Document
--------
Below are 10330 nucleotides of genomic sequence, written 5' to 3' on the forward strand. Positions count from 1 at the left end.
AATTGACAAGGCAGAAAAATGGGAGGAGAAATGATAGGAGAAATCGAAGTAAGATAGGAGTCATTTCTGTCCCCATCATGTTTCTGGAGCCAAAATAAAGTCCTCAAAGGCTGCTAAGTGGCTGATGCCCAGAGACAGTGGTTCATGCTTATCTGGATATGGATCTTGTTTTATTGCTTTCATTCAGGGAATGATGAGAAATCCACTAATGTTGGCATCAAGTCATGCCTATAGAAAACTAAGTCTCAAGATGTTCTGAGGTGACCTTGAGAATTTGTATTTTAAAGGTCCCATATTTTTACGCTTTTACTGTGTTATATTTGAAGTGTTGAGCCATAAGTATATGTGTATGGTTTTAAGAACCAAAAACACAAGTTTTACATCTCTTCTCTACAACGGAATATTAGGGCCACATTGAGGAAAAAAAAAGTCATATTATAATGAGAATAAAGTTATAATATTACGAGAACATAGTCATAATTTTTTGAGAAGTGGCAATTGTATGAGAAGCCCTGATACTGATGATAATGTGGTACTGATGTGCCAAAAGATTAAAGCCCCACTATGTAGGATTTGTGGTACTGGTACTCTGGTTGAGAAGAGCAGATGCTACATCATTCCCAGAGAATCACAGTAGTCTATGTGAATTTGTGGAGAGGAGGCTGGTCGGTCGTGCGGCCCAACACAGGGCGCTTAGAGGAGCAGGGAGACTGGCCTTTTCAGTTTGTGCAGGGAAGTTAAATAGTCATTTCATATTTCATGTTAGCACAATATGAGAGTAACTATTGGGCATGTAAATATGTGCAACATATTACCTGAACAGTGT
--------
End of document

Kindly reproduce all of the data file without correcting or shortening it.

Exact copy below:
Below are 10330 nucleotides of genomic sequence, written 5' to 3' on the forward strand. Positions count from 1 at the left end.
AATTGACAAGGCAGAAAAATGGGAGGAGAAATGATAGGAGAAATCGAAGTAAGATAGGAGTCATTTCTGTCCCCATCATGTTTCTGGAGCCAAAATAAAGTCCTCAAAGGCTGCTAAGTGGCTGATGCCCAGAGACAGTGGTTCATGCTTATCTGGATATGGATCTTGTTTTATTGCTTTCATTCAGGGAATGATGAGAAATCCACTAATGTTGGCATCAAGTCATGCCTATAGAAAACTAAGTCTCAAGATGTTCTGAGGTGACCTTGAGAATTTGTATTTTAAAGGTCCCATATTTTTACGCTTTTACTGTGTTATATTTGAAGTGTTGAGCCATAAGTATATGTGTATGGTTTTAAGAACCAAAAACACAAGTTTTACATCTCTTCTCTACAACGGAATATTAGGGCCACATTGAGGAAAAAAAAAGTCATATTATAATGAGAATAAAGTTATAATATTACGAGAACATAGTCATAATTTTTTGAGAAGTGGCAATTGTATGAGAAGCCCTGATACTGATGATAATGTGGTACTGATGTGCCAAAAGATTAAAGCCCCACTATGTAGGATTTGTGGTACTGGTACTCTGGTTGAGAAGAGCAGATGCTACATCATTCCCAGAGAATCACAGTAGTCTATGTGAATTTGTGGAGAGGAGGCTGGTCGGTCGTGCGGCCCAACACAGGGCGCTTAGAGGAGCAGGGAGACTGGCCTTTTCAGTTTGTGCAGGGAAGTTAAATAGTCATTTCATATTTCATGTTAGCACAATATGAGAGTAACTATTGGGCATGTAAATATGTGCAACATATTACCTGAACAGTGT